“There is a lot of science to do to determine how and whether inherently risky shale gas drilling can be done safely, and the state hasn’t done it yet,” said Dusty Horwitt, senior counsel for Environmental Working Group. “Producing thousands of pages of text is no substitute for figuring out whether toxic wastewater can be safely disposed of or how far drilling pollution can spread underground.”
The ten most significant deficiencies in the draft plan drawn up by the state Department of Environmental Conservation are:
- No empirical scientific data on drilling and fracking risks
- Drilling allowed too close to sensitive water supplies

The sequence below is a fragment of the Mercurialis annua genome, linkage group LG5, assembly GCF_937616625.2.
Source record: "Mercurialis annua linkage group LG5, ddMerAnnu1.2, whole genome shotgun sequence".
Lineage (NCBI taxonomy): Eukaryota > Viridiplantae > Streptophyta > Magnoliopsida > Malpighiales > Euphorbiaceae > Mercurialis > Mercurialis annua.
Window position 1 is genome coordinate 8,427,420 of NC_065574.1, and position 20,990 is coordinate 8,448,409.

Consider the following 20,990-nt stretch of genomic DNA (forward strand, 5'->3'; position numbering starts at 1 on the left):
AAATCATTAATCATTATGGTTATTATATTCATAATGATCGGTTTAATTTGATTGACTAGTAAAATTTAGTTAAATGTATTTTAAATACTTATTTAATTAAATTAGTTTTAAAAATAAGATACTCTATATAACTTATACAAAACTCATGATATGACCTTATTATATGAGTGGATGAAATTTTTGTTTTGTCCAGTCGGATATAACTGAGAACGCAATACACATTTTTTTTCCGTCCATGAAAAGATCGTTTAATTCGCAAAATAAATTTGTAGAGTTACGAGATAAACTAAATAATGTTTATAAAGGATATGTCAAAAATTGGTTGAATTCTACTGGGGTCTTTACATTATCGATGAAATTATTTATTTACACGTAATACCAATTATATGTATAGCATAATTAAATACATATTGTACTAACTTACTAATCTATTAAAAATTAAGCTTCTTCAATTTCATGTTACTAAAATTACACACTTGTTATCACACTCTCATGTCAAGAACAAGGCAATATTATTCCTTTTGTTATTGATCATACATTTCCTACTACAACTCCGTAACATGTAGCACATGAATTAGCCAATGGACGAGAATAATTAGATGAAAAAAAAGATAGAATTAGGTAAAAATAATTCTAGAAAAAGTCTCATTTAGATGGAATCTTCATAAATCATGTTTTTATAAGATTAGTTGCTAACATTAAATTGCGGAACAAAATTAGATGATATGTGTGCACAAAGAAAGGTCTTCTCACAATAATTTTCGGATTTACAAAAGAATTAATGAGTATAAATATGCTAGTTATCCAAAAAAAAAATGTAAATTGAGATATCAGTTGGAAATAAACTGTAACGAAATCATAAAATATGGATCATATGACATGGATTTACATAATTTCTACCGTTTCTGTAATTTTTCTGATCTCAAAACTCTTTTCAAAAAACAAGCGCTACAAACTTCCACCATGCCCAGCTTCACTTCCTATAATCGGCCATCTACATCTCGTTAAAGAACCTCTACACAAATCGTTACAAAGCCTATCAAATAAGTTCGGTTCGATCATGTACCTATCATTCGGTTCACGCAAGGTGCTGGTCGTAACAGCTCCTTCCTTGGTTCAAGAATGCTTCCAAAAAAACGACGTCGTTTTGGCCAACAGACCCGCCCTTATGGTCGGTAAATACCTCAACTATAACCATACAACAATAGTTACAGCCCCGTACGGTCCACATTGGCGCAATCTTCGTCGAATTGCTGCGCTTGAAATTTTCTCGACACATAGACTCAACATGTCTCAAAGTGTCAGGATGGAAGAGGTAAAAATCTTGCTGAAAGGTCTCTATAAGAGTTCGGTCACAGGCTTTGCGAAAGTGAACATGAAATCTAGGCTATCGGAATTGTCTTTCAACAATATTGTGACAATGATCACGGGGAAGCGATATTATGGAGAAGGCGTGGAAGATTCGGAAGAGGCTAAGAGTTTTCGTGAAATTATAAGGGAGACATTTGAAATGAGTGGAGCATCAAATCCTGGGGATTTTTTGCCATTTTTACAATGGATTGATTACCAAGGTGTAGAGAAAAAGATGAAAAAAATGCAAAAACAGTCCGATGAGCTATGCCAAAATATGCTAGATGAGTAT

- No plan for disposing of millions of gallons of toxic wastewater
- Radioactive pollution from drilling underestimated
- Outdated studies to estimate greenhouse gas emissions from shale gas operations
- No assessment of the impact of shale gas development on New Yorkers’ health
- Little basic data on the location of underground water supplies, faults and flood plains
- No review of siting plans and risks of potentially explosive natural gas pipelines
- No provisions to protect sensitive areas from vertical drilling and lower-volume hydraulic fracturing
- Too few inspectors to enforce scientifically rigorous regulations
The New York Times reported that Governor Cuomo is on the verge of lifting New York’s current ban on fracking, and allowing the gas industry free reign across a huge area of our state—specifically targeting economically disadvantaged communities with this toxic practice.
Call Governor Cuomo right now, and every day, to tell him that no part of New York State should be sacrificed for fracking: (866) 961-3208.